I wish I’d had Alex since she was a kitten. She traveled far and changed hands many times before coming to me. She never had a proper diet and maybe she still wouldn’t have had one even if she was with me. I didn’t learn what I did about pet food until it was too late for her. I’d like to think maybe I would have learned about it sooner and maybe she would have had a healthier and longer life. I can do the “what ifs” all I want but it won’t change anything. I can’t get her back and I can’t erase her illnesses and how she died.
By the time she came to me she was obese. I put her on a diet and fed her Iams and Science Diet. I thought I was doing better by her than her previous owners did. She did start to lose weight but she also got very sick. She began throwing up all the time which eventually led to her anorexia and fatty liver disease. No doubt she was sick before I switched foods. I certainly don’t blame it solely on the foods I gave her; but they didn’t help the situation. (These particular foods contain a large amount of grains and by-products). While she was sick I did an enormous amount of research and I found groups and vets online that explained how cats don’t eat grains in the wild; how they’re obligate carnivores. Grains can cause everything in a cat’s system from diabetes, obesity, allergies, food intolerance, to the dreaded IBD (inflammatory bowel disease). Things started to make sense to me but back then it was extremely hard to find grain free cat food.
I embarked on a mission to feed her a grain free diet. She was very sickly at this point but I had to try. Unfortunately the diet change was too little too late. Her system was destroyed and she left me regardless of my efforts. In the seven years since she first got sick I’ve done more research, started my website http://www.ibdkitties.net/, and more grain free products have become available. Many kitties with GI disorders have since been stabilized on a grain free and/or raw food diet and educating others on this subject has become second nature to me. I’ve got two cats that are now five years old and have always eaten grain free since the day I adopted them. After what I went through with Alex, I wanted to start them off right.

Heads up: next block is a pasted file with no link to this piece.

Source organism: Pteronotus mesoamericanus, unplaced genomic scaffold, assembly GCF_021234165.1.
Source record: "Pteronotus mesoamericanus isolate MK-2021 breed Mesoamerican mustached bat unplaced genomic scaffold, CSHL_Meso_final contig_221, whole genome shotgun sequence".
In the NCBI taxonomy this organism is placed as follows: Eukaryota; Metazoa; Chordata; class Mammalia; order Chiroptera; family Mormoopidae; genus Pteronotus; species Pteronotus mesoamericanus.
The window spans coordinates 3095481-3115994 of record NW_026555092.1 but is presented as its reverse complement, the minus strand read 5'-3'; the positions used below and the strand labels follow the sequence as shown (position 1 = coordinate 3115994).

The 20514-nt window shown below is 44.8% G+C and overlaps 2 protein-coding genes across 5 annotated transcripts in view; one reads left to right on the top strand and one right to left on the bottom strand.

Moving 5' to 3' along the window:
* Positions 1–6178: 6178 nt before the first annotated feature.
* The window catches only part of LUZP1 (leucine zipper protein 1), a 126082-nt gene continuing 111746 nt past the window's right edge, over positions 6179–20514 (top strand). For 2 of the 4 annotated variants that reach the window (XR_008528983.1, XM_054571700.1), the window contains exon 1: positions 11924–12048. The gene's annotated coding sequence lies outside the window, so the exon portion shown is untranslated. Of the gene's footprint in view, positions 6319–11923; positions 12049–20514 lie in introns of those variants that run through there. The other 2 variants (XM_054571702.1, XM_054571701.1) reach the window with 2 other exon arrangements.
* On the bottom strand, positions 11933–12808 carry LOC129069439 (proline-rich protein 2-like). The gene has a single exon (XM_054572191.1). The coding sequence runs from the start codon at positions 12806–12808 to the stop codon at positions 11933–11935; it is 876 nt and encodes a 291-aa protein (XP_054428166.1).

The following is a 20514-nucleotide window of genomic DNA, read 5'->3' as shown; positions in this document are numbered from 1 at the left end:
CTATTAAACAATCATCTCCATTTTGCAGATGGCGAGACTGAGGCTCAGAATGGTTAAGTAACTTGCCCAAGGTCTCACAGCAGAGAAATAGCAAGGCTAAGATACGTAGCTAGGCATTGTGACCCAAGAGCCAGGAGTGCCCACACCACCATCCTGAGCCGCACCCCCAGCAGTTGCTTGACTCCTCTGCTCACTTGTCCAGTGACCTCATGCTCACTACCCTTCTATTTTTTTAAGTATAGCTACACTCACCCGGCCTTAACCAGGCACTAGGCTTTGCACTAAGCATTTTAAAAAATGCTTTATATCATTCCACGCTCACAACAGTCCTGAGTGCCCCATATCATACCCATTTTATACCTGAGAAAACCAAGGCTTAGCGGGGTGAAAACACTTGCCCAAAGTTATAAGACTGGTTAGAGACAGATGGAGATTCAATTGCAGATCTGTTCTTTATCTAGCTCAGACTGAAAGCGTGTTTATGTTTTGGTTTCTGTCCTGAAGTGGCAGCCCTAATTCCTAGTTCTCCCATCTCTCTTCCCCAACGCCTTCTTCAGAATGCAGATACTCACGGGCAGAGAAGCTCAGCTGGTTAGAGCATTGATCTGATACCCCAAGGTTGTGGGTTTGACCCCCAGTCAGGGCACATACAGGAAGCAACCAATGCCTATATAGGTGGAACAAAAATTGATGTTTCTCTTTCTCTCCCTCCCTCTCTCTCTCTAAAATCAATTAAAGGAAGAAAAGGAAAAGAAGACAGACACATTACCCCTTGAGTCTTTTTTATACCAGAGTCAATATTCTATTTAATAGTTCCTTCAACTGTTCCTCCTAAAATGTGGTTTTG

If there ever came a day that either one of them were so sick they needed prescription food, or they refuse profusely to eat anything else but food with grains in them; of course I’ll always do what’s best for my kids. But for as long as I can and with a lot of resolve, I’ll feed them a grain free diet. Why? Because I’ve never once seen a cat run into a field to eat the corn; they run into the field to eat the mouse that ate the corn. This is my preference based on what I’ve learned, what I’ve experienced and what I see in front of me. My cats have shiny coats, lots of energy, are a good weight and so far (knock on wood) are very healthy. Will this kind of a diet completely stop illnesses? No. Will it cure any illnesses? No. But next to raw food (which is the ultimate species appropriate feline diet) a grain free diet helps keep them at a proper weight, is low carbohydrate (cats don’t need and all those carbs) and higher in protein (which is what they should be getting).
Why don’t I feed a raw food diet? I’m still trying to. I should have started them on it when they were kittens and they tore into their food. Again, I’m still learning like everyone else. Now, they are much more stubborn. And this must be done slowly and with patience. NEVER let a cat starve because they won’t eat what you want them to. You risk hepatic lipidosis (fatty liver disease) in less than 48 hours of them not getting the proper nutrition; and its life threatening. I don’t know that my cats will ever eat a full raw diet but either way, I’ll continue to try, and in the meantime to feed them grain free. My goal is to keep their digestive tracts working properly, for them to stay at a healthy weight, and to stick around their mom for a very long time.
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